Welcoming the Anglicans back to communion and permitting the retention of some of their ritual traditions should come as no surprise for Catholics that appreciate the message of Vatican II.
During the Second Vatican Council, then Father Ratzinger collaborated closely with Fr. Yves Congar (1904-1945) in revamping the Catholic view towards our Protestant brothers and sisters divided by the Reformation. Perhaps one of the most significant points of the Council to the was essentially putting an end to the Counter-Reformation prompted by the Anglican Schism and a new spirit of ecumenical understanding regarding those Christian communions. As Pope, Benedict XVI, has consistently offered a bridge to others outside of Catholicism. Even within Catholicism itself, an olive branch extends to the liturgical extremists with the restoration of the Mass of Pope John XXIII.
Benedict’s pontificate offers an appreciation of the unique rituals and customs of Anglicanism, while allowing their coexistence with the Roman Church. It clearly illustrates that the openness towards Protestant Christianity advocated by Fr.Congar might indeed be coming to fruition. Remarkably, this gesture by Rome indicates very strongly that the Church indeed permits ritual pluralism even while it embraces theological solidarity. The notions of the modern world and the Church are quite similar in both sectors appreciating human diversity and cultural heritages. Catholics and Anglicans should really celebrate this unprecedented papal gesture towards acceptance of former Anglicans as a living expression of the concept of “E pluribus Unum.
The latest expression of reunion with the former Anglicans should be considered as the hallmark of the Benedictine papacy thus far…internal and external ecumenism. Negotiations with the extremists founded by Archbishop Lefebvre are ongoing. Relationships with the Orthodox Church have developed and there is a renewed appreciation of the cultural identity and acceptance of Islam. While the pontificate of John-Paul II strongly endorsed a new understanding of our Judaic roots, the papacy of Benedict seems to favor a more global sense of inclusion of theological plural isms. The movement might well be considered as a transcendental Thomism that brings Catholic Scholasticism into a renewed global appreciation.
The increased diplomatic and ecumenical, “reach-out,” of the Catholic Church to other faiths, cultures and traditions is part of the theological foundations of the teachings of the Second Vatican Council with the monumental document, Unitas Redintegratio (Restoration of Unity) which embraced the notions of a better appreciation and understanding of the Protestant faith. The document even suggested the Catholic Church itself could learn from their theological and cultural experiences and make great contributions to the life of the Catholic Church:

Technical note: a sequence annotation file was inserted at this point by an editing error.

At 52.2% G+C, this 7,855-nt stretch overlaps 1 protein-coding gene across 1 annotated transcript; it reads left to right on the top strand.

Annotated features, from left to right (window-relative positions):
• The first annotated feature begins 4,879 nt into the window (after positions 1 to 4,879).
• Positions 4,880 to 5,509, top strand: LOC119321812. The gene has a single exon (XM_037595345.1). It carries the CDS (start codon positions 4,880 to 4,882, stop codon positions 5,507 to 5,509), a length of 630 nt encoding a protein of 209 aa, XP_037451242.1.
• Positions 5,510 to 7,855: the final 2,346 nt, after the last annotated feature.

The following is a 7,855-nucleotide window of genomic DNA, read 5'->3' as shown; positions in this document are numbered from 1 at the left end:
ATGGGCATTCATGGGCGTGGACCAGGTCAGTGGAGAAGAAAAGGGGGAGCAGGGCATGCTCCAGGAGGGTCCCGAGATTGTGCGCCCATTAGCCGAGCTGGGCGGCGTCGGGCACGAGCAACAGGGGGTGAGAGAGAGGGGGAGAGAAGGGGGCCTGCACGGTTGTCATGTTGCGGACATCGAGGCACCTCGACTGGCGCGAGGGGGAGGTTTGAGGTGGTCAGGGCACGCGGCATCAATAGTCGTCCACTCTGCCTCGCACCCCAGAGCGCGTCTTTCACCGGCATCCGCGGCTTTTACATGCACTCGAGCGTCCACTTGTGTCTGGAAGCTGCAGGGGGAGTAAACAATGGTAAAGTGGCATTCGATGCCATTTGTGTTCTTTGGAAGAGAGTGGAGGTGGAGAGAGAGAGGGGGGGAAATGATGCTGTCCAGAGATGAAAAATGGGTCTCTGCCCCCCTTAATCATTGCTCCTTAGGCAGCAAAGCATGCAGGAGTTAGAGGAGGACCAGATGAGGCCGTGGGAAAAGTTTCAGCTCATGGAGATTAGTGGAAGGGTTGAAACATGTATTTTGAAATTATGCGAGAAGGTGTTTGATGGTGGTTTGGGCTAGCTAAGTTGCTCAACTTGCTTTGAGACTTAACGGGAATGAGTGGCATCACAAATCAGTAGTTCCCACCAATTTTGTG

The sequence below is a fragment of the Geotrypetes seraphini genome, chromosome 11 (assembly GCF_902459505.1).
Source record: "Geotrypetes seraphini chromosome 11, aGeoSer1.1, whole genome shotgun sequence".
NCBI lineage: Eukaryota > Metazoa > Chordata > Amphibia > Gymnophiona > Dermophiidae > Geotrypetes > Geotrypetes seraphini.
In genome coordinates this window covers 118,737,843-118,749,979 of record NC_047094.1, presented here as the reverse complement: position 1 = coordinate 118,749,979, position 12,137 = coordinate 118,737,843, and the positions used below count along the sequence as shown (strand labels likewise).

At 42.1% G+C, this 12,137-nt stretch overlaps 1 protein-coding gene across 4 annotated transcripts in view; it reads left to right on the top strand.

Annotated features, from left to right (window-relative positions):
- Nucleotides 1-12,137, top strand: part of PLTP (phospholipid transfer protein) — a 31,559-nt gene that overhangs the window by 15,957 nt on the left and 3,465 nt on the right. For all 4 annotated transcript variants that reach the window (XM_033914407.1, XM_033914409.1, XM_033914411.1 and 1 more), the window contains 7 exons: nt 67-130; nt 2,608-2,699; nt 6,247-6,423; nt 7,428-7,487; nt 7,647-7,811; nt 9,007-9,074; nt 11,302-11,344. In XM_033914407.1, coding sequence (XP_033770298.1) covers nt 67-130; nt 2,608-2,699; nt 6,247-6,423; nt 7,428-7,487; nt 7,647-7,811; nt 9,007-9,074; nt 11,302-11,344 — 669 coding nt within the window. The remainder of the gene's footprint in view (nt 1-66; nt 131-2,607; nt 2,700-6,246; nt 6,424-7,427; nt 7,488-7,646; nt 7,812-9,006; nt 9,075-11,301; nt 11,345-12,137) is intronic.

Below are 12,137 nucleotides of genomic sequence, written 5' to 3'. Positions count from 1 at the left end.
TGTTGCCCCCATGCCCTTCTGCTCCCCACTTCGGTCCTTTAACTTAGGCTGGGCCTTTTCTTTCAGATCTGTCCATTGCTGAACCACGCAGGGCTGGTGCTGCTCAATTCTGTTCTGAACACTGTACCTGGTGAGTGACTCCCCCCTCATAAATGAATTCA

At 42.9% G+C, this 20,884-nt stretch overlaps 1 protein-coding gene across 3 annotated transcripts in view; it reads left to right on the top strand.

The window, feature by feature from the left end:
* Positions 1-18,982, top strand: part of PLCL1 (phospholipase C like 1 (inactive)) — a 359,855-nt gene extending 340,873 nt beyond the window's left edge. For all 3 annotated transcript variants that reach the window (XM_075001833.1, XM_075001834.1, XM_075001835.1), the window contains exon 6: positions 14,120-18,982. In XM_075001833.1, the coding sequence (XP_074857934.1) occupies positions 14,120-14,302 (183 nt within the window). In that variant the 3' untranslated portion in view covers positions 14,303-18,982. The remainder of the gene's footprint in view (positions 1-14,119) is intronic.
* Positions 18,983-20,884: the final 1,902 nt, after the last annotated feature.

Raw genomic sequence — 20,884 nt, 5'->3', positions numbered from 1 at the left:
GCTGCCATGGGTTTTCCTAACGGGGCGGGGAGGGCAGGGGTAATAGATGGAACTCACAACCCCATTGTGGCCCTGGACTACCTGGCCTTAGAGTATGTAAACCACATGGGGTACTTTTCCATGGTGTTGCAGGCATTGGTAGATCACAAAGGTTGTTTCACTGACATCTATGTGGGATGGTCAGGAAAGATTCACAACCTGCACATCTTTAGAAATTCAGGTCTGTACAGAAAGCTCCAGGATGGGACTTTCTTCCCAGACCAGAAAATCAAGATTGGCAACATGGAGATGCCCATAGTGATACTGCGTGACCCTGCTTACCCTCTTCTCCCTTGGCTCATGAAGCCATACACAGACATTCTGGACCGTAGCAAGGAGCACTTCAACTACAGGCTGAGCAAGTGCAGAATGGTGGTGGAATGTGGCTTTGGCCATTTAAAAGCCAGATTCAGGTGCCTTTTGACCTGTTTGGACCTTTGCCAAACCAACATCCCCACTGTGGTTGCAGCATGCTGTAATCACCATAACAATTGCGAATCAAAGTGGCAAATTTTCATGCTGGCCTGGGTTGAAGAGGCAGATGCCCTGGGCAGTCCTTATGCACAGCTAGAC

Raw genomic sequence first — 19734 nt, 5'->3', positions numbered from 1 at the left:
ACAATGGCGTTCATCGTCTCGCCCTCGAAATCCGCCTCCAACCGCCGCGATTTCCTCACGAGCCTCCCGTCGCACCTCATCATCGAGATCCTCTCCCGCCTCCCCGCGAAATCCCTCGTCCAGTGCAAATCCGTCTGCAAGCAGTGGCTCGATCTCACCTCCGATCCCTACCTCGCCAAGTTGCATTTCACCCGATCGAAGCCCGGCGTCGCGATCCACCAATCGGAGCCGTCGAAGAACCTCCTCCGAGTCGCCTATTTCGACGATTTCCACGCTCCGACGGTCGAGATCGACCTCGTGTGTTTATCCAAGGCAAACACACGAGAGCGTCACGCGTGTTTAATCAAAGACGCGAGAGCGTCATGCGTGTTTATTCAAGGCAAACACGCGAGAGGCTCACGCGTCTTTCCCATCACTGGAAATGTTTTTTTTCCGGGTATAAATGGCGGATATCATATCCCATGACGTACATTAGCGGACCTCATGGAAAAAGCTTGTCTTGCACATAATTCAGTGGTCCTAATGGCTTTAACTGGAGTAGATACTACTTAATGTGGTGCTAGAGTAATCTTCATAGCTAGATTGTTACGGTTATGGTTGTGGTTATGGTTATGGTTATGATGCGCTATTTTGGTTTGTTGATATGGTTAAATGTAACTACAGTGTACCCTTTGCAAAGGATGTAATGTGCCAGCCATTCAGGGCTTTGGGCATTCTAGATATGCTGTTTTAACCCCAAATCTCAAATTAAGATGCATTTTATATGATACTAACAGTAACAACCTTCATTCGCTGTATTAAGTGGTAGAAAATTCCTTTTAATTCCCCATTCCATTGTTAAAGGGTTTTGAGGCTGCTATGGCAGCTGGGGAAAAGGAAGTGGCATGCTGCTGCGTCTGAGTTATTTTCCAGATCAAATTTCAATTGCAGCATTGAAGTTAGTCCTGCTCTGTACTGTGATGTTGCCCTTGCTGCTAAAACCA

We must get to know the outlook of our separated brethren. To achieve this purpose, study is of necessity required, and this must be pursued with a sense of realism and good will. Catholics, who already have a proper grounding, need to acquire a more adequate understanding of the respective doctrines of our separated brethren, their history, their spiritual and liturgical life, their religious psychology and general background. Most valuable for this purpose are meetings of the two sides-especially for discussion of theological problems-where each can treat with the other on an equal footing-provided that those who take part in them are truly competent and have the approval of the bishops. From such dialogue will emerge still more clearly what the situation of the Catholic Church really is. In this way too the outlook of our separated brethren will be better understood, and our own belief more aptly explained — from Unitatis Redintegratio, chapter 2.
Appreciation of the things that unite us in our faiths extends also to the non-Christian members of the global community. Pope Benedict’s expressions of acceptance since taking office have included inter religious dialogues with Hindus, Buddhists, Muslims as part of the new understanding of the world order of the 21st century. The approach is refreshing: uniting theological beliefs with global human concerns. Some of the other projects undertaken by the Vatican also include involvement with scientists to solve the problem of global warming (solar panels on Paul VI Hall), providing of food and humanitarian aid to countries that lack resources and most recently papal permission to provide first aid kits to medically deficient countries. Such undertakings indeed illustrate the Catholic Church under the guidance of Benedict XVI is truly embracing its global responsibilities towards the world. What is most remarkable is the increased sense of the Church’s universal cooperation among all faiths and peoples.
Catholics really should take careful note of these renewed theological and humanitarian developments underway. The ecumenical teachings and the role of the Church in the modern world are emerging as Pope Benedict’s intention to accomplish the work he started as Father Ratzinger at Vatican II. It really seems that the hopes and intentions of aggiornamento developed by the Fathers of Vatican II are starting to sprout branches in addition to already strong historical and theological roots.